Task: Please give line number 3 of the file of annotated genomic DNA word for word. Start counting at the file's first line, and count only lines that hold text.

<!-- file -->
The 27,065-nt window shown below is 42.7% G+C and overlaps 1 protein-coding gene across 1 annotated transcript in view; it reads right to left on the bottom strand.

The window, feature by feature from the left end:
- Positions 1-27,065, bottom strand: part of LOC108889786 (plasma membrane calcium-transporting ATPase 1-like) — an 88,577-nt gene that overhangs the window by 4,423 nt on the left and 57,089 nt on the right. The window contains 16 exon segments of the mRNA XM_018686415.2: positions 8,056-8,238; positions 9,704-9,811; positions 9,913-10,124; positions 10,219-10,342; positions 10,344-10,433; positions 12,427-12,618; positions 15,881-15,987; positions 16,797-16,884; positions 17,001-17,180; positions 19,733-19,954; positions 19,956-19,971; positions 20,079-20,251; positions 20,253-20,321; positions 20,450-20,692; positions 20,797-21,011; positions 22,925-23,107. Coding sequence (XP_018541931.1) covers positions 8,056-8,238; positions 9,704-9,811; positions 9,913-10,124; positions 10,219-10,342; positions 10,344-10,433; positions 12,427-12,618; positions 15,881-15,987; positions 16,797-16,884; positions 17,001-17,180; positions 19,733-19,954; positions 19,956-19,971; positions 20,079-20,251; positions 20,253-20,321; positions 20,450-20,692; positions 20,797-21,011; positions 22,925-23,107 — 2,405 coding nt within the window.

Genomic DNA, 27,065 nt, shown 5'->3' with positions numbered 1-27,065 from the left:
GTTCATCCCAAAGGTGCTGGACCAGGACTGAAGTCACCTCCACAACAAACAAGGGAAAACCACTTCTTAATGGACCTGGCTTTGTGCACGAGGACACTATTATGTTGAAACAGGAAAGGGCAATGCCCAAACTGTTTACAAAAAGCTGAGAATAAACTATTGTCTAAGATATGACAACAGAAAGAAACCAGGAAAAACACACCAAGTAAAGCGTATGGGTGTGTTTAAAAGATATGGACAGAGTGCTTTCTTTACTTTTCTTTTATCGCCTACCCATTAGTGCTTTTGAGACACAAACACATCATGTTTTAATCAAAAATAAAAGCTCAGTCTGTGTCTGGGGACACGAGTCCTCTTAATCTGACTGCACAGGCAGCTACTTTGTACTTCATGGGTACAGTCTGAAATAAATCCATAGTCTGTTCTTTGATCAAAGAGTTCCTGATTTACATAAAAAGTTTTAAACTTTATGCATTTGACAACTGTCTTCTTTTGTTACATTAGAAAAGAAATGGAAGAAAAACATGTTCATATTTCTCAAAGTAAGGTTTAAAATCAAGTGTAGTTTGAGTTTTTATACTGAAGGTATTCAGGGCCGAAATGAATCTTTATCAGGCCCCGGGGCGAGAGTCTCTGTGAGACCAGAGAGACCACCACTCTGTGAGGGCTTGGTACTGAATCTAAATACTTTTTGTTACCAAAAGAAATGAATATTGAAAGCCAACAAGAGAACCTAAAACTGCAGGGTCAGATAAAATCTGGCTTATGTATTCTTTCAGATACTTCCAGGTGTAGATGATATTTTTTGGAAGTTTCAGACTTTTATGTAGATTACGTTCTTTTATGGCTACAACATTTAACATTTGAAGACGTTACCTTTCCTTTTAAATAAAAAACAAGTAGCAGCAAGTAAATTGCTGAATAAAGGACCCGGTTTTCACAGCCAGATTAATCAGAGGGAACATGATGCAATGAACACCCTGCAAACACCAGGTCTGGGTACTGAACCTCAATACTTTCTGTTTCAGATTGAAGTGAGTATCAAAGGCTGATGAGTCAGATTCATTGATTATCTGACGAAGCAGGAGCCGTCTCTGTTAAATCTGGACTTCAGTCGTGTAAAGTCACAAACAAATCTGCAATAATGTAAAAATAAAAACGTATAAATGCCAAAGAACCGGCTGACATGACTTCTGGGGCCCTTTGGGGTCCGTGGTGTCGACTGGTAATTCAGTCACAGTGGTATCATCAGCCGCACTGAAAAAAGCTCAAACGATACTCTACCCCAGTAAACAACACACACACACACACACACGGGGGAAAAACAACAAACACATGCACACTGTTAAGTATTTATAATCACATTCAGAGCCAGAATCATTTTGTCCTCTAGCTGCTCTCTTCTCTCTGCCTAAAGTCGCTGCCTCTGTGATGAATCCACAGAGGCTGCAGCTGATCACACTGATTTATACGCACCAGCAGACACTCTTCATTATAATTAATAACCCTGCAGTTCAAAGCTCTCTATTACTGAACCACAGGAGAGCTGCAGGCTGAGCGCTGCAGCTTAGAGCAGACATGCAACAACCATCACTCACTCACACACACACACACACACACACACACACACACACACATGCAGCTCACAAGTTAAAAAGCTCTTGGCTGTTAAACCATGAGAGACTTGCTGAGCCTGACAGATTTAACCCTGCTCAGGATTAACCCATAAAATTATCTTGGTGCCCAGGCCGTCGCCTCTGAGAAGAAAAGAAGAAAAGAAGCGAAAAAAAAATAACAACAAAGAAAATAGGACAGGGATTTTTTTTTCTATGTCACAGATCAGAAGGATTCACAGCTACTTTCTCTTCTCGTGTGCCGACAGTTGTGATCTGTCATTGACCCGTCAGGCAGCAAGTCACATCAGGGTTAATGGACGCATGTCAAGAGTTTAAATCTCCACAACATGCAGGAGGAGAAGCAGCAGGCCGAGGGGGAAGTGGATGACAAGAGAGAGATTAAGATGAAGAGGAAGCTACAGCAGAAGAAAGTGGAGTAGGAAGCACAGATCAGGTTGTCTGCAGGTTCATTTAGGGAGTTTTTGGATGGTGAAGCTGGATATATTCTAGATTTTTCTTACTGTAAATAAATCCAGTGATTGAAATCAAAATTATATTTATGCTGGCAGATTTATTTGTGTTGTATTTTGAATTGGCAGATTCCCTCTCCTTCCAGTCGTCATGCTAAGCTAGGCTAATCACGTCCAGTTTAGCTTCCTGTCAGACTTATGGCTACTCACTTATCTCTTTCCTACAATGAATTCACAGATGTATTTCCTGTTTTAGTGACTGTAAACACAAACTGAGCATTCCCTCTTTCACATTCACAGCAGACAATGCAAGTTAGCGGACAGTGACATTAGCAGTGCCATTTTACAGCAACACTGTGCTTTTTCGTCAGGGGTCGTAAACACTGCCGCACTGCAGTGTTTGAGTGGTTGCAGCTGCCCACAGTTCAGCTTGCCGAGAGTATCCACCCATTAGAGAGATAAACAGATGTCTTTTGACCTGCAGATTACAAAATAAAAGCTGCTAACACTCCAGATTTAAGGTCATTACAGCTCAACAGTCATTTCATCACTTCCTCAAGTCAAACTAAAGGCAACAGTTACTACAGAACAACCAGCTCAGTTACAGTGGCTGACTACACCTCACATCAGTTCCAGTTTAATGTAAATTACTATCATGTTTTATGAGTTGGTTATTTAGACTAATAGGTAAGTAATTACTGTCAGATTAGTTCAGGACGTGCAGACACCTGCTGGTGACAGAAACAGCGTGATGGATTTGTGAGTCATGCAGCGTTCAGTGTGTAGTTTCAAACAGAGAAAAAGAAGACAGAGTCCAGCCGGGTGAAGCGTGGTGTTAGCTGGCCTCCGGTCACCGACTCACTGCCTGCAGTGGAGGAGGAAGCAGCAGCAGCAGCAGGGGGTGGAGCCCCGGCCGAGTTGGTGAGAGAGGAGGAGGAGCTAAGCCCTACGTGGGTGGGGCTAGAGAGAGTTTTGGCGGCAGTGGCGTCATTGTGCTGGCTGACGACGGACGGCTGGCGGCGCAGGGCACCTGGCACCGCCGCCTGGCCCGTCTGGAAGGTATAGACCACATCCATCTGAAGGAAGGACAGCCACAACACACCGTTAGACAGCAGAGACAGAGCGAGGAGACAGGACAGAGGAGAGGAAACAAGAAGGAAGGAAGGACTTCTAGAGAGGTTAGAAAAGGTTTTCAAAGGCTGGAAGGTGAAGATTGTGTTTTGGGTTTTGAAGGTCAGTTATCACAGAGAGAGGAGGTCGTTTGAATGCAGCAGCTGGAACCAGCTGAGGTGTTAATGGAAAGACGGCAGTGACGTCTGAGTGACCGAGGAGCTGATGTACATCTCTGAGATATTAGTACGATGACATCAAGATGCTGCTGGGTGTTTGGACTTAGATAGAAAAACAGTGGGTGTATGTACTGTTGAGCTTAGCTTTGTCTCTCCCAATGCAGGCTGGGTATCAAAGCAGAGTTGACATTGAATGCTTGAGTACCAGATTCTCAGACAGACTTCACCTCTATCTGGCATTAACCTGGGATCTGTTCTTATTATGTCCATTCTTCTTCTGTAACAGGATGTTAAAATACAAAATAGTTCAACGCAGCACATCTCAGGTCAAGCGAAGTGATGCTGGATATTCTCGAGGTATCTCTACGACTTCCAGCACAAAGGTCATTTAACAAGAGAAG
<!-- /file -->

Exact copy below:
- Positions 1-27,065, bottom strand: part of LOC108889786 (plasma membrane calcium-transporting ATPase 1-like) — an 88,577-nt gene that overhangs the window by 4,423 nt on the left and 57,089 nt on the right. The window contains 16 exon segments of the mRNA XM_018686415.2: positions 8,056-8,238; positions 9,704-9,811; positions 9,913-10,124; positions 10,219-10,342; positions 10,344-10,433; positions 12,427-12,618; positions 15,881-15,987; positions 16,797-16,884; positions 17,001-17,180; positions 19,733-19,954; positions 19,956-19,971; positions 20,079-20,251; positions 20,253-20,321; positions 20,450-20,692; positions 20,797-21,011; positions 22,925-23,107. Coding sequence (XP_018541931.1) covers positions 8,056-8,238; positions 9,704-9,811; positions 9,913-10,124; positions 10,219-10,342; positions 10,344-10,433; positions 12,427-12,618; positions 15,881-15,987; positions 16,797-16,884; positions 17,001-17,180; positions 19,733-19,954; positions 19,956-19,971; positions 20,079-20,251; positions 20,253-20,321; positions 20,450-20,692; positions 20,797-21,011; positions 22,925-23,107 — 2,405 coding nt within the window.